The protest at the “hero city” monument honoring Minsk’s suffering and resilience in World War II attracted at least 100,000 people, according to the Nexta messaging app channel that is a main medium for the opposition.
Wide protests began after the Aug. 9 presidential election that officials say gave President Alexander Lukashenko a landslide 80% win over his main challenger, Sviatlana Tsikhanouskaya, a former teacher and the wife of a popular jailed blogger.
Lukashenko, in office since 1994, has been defiant but beleaguered, unable to put down largest, most sustained wave of protests yet in this Eastern European nation of 9.5 million people. He has refused to rerun the election, which both the European Union and the United States have said was not free or fair, and refused offers to help mediate the situation from Baltic nations.
Lukashenko says he has reached an agreement with Russian President Vladimir Putin that Russia will send in security help if asked. But Russia has appeared hesitant to get involved deeply in the Belarus unrest.
Putin and Lukashenko talked by phone on Sunday, but a Kremlin statement gave few details of the conversation, other than noting that Putin congratulated the Belarusian leader on his 66th birthday.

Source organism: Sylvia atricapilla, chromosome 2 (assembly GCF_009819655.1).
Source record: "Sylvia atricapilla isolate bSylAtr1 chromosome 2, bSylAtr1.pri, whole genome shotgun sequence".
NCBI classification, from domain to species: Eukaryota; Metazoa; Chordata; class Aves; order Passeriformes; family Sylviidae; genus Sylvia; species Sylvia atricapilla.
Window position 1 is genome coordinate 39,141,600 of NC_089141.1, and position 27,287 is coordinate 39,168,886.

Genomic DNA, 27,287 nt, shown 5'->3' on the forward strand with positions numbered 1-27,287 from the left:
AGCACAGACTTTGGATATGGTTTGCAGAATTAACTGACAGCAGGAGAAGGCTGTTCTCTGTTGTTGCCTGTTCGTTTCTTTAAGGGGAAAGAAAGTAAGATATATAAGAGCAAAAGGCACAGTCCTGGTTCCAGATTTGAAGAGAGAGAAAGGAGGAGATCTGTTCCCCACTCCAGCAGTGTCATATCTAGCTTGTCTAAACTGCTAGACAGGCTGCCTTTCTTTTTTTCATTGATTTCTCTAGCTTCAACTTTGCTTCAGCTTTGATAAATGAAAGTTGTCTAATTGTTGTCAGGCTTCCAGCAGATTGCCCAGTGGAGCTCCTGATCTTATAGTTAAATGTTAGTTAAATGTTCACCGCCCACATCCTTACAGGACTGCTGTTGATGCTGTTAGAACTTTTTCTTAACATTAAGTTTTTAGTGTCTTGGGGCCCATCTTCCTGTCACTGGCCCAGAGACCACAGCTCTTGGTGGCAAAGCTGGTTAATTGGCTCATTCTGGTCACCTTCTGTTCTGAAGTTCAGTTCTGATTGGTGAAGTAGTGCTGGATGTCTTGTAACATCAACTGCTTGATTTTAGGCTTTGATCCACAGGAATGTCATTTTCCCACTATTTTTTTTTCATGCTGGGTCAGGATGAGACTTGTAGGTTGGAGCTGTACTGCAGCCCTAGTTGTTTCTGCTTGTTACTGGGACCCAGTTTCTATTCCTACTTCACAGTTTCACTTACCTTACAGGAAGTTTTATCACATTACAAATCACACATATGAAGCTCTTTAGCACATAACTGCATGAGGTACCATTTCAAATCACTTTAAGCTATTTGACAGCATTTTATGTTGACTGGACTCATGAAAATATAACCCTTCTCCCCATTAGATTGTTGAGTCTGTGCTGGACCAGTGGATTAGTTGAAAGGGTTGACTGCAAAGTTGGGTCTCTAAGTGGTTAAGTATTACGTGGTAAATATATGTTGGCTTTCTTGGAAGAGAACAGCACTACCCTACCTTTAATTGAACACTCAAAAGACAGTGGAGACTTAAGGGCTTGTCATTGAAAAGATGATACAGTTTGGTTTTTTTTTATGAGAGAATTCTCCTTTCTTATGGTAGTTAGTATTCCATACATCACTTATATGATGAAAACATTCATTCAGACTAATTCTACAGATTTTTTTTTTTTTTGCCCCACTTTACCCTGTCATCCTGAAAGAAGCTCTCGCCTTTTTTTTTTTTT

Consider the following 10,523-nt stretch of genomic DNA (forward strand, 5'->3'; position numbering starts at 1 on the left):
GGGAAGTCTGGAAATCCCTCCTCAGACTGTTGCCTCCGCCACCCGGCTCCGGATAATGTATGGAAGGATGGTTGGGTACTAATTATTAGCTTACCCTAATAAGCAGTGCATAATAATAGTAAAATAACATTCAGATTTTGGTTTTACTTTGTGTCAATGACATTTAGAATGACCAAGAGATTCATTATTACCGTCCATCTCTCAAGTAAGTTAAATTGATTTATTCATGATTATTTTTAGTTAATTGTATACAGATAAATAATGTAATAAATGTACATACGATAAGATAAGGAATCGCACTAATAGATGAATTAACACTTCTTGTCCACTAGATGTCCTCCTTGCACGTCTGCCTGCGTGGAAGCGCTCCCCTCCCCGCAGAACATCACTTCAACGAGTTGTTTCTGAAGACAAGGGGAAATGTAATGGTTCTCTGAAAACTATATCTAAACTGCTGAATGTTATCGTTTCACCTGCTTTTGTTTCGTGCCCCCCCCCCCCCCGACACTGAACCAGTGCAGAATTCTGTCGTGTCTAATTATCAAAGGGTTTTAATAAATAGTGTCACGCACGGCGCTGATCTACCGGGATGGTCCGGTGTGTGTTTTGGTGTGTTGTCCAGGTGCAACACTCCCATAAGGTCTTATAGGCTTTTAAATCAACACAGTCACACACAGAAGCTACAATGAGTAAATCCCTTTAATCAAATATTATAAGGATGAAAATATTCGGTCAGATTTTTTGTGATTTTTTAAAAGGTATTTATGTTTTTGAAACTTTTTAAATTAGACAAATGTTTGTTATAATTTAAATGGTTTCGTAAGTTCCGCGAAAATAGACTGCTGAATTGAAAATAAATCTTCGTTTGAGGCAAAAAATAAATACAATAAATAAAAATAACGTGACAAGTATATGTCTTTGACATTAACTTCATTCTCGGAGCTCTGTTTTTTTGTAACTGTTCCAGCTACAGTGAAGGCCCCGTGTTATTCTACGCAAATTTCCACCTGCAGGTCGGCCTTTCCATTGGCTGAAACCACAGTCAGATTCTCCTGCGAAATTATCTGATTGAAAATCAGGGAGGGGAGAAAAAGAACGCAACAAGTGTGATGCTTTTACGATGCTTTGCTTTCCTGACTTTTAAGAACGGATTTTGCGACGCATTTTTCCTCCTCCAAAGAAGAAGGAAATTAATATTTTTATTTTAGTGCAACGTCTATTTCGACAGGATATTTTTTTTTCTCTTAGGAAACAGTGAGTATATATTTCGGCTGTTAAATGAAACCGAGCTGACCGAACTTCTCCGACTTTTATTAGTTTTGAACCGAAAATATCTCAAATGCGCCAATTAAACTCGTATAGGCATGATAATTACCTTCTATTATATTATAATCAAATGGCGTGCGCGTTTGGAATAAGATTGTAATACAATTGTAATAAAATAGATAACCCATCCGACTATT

Tsikhanouskaya, who fled to Lithuania after the election because of concerns about her security, gave a withering acknowledgement of the birthday.
“I wish him to overcome his fears, look truth in the eye, listen to the voice of the people and go away,” she told The Associated Press by telephone from the Lithuanian capital of Vilnius.
Lukashenko has consistently blamed Western countries for encouraging the protests and contends that NATO is repositioning forces along Belarus’ western border with the aim of intervening in the unrest, a claim the alliance strongly denies.
On Sunday, the Belarusian Defense Ministry said it was conducting military exercises in the Grodno region, near the borders of Poland and Lithuania, simulating defending against an invasion.
Belarus on Saturday cracked down hard on foreign news media that have been covering the protests, deporting at least four Russian journalists, including two from The Associated Press. The government also revoked the accreditations of many Belarusian journalists working for foreign new agencies, including journalists working for AP.